This is a Career Development Grant to allow the PI protected time for formal education, mentored laboratory work and development of a research approach. My new research pathway requires additional mentored and didactic learning, despite my extensive prior training and experience. In my over three years at UCLA I have learned new laboratory techniques that are common in the field of transplant immunology. I have become competent at FACS and analysis of such data. The complex, longitudinal studies that I propose to undertake will require statistical analysis techniques with which I am not yet familiar. Moreover, more time is needed to develop a solid laboratory background, and such experience is best gained in a mentored environment. A mentored research environment thus allows protected time for me to undertake formal instruction, to continue to apply for grant funding, and to establish myself as a translational transplant researcher. The K23 is designed to meet these goals. My Career Development Plan includes formal, graduate level, biostatistical coursework as a part of the UCLA K30 program, which will lead to a Masters in Clinical Research. More advanced courses will be taken within the Department of Biostatistics that focus on analysis of complex, longitudinal data with many covariates, which is the sort of data to be developed in the research plan. Courses outside of UCLA will focus on furthering my FACS skills and analysis of such data. The Environment and Mentors that we have put together is truly phenomenal. The resources available to me at UCLA will ensure that the aims in this grant, which includes my growth as an independent researcher, are met. My mentors have a combined history of mentoring scores of successful researchers and have solid grant support for the duration of my proposal. This is truly a multi-disciplinary approach to research and training, which is precisely the approach that science itself is more often taking. The research plan is focused on lymphocytes, chemokines, cytokines and long-term graft survival. Lung transplantation is a therapeutic option for end-stage lung disorders. Long-term survival is largely dependent upon recipients remaining free of bronchiolitis obliterans syndrome (BOS). BOS affects over 60% of lung transplant recipients within five years after transplantation and imparts a 3-year mortality of >50%. Despite BOS being a major obstacle to long-term survival post-lung transplantation, there is presently no effective means of early detection nor effective treatment strategy. We have recently found that lung transplant recipients with increased frequencies of Treg within the bronchoalveolar lavage fluid do not develop BOS. The frequencies of BAL Treg correlated with BAL levels of the CCR7 ligand CCL21, which itself appears to protect against BOS. We further identified a subset of Treg, CCR7+/CD45RA- memory Treg, that identify individuals protected from chronic allograft rejection. Our hypothesis is that these CCR7+/CD45RA- memory Treg promote an allograft milieu which protects lung allograft recipients against BOS. The overall objective of this application is to determine if a) BALF CCR7+ /CD45RA- mTreg can identify lung transplant recipients at reduced risk of future BOS development and b) if BALF protein levels of the CCR7 ligands correlate with protection from BOS and with frequencies of this Treg subset. Our long-term objective is to determine the immune mechanisms that drive BOS, so as to prolong survival and improve quality of life after lung transplantation. The successful completion of these aims will improve understanding of the mechanisms behind Treg accumulation within the lung allograft and will ultimately lead to the development of novel biologics to promote protection against BOS.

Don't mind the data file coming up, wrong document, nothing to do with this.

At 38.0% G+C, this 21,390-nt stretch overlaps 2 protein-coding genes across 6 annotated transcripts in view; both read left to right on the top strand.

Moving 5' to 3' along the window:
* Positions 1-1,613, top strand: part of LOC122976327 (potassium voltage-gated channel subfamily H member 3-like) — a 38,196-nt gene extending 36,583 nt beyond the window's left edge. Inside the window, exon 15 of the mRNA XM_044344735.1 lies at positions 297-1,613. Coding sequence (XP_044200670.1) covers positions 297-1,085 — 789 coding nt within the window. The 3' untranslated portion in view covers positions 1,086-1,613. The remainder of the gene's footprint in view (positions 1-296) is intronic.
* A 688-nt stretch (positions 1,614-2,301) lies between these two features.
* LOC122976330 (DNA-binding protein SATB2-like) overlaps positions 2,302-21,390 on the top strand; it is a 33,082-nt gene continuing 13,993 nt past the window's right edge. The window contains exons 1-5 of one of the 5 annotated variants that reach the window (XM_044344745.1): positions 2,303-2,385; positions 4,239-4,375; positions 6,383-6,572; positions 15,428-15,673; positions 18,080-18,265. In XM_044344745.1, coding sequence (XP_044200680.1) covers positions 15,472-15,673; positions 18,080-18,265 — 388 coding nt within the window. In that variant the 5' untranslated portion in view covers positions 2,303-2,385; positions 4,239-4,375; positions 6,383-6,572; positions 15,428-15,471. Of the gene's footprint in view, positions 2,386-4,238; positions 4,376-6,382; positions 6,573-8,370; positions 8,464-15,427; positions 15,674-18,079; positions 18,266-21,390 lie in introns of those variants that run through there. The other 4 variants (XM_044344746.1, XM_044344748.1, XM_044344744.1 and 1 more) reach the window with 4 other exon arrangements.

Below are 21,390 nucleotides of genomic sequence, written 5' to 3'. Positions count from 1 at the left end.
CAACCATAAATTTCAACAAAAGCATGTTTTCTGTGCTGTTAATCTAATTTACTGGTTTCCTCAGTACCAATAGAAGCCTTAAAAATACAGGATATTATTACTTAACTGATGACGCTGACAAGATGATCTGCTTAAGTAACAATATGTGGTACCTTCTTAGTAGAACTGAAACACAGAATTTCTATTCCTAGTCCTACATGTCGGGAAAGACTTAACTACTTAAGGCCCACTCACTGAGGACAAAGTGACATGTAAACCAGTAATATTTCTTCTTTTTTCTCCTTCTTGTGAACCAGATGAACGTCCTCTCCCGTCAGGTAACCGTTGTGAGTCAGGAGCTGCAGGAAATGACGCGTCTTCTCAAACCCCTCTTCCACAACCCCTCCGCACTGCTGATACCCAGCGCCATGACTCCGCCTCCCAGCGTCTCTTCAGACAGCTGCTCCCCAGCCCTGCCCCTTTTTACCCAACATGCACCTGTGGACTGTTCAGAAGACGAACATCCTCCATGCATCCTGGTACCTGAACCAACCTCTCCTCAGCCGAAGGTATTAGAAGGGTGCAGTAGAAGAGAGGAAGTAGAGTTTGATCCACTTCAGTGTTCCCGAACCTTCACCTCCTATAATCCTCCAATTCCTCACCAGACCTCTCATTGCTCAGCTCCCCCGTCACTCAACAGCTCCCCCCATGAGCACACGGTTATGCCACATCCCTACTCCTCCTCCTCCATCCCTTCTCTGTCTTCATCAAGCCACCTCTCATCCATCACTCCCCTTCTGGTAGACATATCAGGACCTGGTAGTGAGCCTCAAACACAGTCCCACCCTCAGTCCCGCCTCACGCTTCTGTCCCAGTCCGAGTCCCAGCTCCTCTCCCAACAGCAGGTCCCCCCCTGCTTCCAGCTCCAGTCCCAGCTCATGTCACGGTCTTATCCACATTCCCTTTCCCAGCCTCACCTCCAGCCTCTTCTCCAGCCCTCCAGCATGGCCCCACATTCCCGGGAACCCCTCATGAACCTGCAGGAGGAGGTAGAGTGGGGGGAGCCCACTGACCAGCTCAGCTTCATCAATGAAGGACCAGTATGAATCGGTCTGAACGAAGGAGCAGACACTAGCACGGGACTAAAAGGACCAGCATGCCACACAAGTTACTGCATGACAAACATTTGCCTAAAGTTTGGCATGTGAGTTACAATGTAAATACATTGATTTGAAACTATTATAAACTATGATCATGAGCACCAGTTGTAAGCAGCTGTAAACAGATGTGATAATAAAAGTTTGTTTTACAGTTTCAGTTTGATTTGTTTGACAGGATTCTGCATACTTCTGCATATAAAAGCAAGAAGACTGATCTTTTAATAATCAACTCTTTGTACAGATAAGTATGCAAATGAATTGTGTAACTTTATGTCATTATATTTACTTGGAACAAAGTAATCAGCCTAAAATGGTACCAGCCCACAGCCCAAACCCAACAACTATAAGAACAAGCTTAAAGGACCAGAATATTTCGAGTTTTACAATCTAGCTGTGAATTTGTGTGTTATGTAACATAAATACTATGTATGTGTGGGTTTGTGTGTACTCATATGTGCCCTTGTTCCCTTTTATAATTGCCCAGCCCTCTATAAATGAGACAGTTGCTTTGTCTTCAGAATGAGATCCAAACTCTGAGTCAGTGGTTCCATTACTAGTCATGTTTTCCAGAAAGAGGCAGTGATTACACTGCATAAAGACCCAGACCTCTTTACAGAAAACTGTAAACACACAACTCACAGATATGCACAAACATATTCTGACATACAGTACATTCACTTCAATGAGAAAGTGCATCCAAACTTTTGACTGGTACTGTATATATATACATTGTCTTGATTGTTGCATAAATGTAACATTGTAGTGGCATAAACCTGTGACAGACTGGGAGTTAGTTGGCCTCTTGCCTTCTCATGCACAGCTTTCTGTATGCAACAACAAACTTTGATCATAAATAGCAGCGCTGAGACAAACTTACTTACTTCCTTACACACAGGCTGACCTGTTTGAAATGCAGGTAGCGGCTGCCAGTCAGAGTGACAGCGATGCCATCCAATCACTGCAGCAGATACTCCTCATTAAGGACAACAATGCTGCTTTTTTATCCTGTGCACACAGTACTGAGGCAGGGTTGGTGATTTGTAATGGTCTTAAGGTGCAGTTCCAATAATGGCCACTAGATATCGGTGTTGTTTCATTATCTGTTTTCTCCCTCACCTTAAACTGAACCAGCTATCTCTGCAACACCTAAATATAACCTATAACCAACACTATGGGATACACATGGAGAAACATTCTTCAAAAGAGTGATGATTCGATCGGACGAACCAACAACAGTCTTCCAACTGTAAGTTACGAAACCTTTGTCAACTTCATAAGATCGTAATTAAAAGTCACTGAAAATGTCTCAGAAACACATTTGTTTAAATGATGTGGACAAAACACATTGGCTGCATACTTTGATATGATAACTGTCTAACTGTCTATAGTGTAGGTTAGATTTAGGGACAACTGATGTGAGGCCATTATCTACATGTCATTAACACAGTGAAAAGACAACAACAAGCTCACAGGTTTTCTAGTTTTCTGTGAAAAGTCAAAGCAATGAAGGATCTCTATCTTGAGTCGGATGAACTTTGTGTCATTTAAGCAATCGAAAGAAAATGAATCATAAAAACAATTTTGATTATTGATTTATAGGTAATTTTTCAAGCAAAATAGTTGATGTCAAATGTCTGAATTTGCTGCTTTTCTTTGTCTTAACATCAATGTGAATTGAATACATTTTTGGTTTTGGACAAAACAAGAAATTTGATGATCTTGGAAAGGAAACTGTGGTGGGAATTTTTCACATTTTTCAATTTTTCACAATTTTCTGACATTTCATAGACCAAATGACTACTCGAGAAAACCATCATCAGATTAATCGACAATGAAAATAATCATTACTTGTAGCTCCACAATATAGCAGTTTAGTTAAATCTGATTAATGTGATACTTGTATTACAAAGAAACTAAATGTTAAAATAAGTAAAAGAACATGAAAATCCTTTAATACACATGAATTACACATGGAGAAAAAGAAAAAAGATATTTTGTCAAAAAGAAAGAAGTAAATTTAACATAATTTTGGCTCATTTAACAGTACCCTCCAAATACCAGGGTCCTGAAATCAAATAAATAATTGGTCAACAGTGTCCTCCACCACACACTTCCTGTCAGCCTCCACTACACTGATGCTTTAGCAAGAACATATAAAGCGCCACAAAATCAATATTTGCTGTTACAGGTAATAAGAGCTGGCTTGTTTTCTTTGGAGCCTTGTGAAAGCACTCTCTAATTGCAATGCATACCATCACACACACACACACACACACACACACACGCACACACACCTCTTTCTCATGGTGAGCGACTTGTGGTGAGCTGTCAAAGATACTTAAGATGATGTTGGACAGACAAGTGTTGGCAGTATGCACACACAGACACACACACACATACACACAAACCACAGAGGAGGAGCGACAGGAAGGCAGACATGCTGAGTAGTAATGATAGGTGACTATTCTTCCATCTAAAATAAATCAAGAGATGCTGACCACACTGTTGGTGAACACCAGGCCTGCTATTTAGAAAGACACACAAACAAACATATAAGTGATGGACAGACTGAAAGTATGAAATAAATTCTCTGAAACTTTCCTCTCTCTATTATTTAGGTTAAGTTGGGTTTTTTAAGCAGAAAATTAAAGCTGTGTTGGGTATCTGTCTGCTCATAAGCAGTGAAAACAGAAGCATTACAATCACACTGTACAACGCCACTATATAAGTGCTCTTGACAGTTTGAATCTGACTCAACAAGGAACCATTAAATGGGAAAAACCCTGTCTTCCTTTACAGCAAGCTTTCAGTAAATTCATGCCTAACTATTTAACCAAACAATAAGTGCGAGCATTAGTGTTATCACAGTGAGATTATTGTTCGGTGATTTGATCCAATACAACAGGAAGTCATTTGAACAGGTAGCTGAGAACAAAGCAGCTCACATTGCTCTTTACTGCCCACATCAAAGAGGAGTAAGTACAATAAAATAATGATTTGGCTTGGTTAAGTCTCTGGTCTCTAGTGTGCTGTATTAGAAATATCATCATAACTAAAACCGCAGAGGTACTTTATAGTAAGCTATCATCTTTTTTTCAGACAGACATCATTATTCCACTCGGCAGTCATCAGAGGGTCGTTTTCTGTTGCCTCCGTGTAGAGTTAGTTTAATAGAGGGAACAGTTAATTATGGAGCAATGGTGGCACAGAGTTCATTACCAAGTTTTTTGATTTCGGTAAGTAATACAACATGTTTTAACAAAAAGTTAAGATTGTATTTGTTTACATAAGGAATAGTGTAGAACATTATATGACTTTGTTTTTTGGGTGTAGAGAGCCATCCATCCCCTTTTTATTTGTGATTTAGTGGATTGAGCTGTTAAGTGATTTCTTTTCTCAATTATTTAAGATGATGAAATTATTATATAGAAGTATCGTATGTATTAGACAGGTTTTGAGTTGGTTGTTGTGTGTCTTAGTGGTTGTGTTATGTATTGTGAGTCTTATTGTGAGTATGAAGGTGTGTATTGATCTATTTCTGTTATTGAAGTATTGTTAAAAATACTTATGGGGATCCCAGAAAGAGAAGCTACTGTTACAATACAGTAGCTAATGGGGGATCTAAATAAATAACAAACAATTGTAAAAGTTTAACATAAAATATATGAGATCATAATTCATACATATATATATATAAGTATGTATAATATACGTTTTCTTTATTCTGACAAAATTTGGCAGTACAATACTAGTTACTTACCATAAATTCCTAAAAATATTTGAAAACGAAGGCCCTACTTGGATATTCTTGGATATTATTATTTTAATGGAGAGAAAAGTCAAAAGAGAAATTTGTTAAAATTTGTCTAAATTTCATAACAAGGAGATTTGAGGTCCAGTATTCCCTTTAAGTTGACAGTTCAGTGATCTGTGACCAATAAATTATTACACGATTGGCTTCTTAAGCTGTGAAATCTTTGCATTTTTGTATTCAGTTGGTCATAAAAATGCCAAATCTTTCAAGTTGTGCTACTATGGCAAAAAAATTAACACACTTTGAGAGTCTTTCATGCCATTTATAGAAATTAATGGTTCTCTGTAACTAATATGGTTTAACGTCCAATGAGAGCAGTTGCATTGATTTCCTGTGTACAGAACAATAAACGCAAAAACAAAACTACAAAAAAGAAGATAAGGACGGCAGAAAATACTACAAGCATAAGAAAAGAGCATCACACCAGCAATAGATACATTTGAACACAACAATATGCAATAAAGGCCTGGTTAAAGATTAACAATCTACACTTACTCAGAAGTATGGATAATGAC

Public Health Relevance

Lung transplantation is an option for end-stage lung disease, but is complicated by chronic allograft rejection (BOS). Despite its major obstacle to long-term survival, there is presently no effective means of early detection, prevention, or treatment strategies. Identification of a Treg subset responsible for preventing BOS and elucidation of the mechanism whereby such Treg are recruited to and maintained within the allograft will allow for novel therapeutic and treatment modalities to prolong post-lung transplant survival.

National Institute of Health (NIH)
National Heart, Lung, and Blood Institute (NHLBI)
Mentored Patient-Oriented Research Career Development Award (K23)
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Special Emphasis Panel (ZHL1-CSR-X (O1))
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Colombini-Hatch, Sandra
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University of California Los Angeles
Internal Medicine/Medicine
Schools of Medicine
Los Angeles
United States
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Allyn, Paul R; Duffy, Erin L; Humphries, Romney M et al. (2016) Graft Loss and CLAD-Onset Is Hastened by Viral Pneumonia After Lung Transplantation. Transplantation 100:2424-2431
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